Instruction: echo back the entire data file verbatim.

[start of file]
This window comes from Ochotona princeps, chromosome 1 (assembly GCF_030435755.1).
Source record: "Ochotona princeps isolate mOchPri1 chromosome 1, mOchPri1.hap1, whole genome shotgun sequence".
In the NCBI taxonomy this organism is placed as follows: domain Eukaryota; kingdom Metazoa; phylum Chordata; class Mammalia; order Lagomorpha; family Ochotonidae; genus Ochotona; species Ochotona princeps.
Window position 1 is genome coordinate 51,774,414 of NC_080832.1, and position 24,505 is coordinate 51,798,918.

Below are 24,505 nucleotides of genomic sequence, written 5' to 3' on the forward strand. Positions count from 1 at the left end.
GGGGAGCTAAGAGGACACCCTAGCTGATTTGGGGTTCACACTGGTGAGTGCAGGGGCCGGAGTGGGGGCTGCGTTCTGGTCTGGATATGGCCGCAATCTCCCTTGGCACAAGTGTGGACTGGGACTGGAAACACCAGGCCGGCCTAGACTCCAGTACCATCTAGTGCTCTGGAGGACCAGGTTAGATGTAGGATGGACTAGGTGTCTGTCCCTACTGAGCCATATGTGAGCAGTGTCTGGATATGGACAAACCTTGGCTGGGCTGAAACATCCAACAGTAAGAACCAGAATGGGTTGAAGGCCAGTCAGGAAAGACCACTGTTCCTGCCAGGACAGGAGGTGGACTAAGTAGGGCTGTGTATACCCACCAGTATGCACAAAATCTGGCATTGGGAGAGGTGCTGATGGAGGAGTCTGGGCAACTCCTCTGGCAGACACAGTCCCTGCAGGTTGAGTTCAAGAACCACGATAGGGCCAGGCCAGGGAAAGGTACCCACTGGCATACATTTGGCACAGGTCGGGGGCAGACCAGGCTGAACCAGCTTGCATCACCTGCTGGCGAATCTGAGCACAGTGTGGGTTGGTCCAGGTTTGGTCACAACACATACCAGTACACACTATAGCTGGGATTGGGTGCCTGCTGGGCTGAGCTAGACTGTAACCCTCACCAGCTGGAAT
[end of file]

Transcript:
This window comes from Ochotona princeps, chromosome 1 (assembly GCF_030435755.1).
Source record: "Ochotona princeps isolate mOchPri1 chromosome 1, mOchPri1.hap1, whole genome shotgun sequence".
In the NCBI taxonomy this organism is placed as follows: domain Eukaryota; kingdom Metazoa; phylum Chordata; class Mammalia; order Lagomorpha; family Ochotonidae; genus Ochotona; species Ochotona princeps.
Window position 1 is genome coordinate 51,774,414 of NC_080832.1, and position 24,505 is coordinate 51,798,918.

Below are 24,505 nucleotides of genomic sequence, written 5' to 3' on the forward strand. Positions count from 1 at the left end.
GGGGAGCTAAGAGGACACCCTAGCTGATTTGGGGTTCACACTGGTGAGTGCAGGGGCCGGAGTGGGGGCTGCGTTCTGGTCTGGATATGGCCGCAATCTCCCTTGGCACAAGTGTGGACTGGGACTGGAAACACCAGGCCGGCCTAGACTCCAGTACCATCTAGTGCTCTGGAGGACCAGGTTAGATGTAGGATGGACTAGGTGTCTGTCCCTACTGAGCCATATGTGAGCAGTGTCTGGATATGGACAAACCTTGGCTGGGCTGAAACATCCAACAGTAAGAACCAGAATGGGTTGAAGGCCAGTCAGGAAAGACCACTGTTCCTGCCAGGACAGGAGGTGGACTAAGTAGGGCTGTGTATACCCACCAGTATGCACAAAATCTGGCATTGGGAGAGGTGCTGATGGAGGAGTCTGGGCAACTCCTCTGGCAGACACAGTCCCTGCAGGTTGAGTTCAAGAACCACGATAGGGCCAGGCCAGGGAAAGGTACCCACTGGCATACATTTGGCACAGGTCGGGGGCAGACCAGGCTGAACCAGCTTGCATCACCTGCTGGCGAATCTGAGCACAGTGTGGGTTGGTCCAGGTTTGGTCACAACACATACCAGTACACACTATAGCTGGGATTGGGTGCCTGCTGGGCTGAGCTAGACTGTAACCCTCACCAGCTGGAAT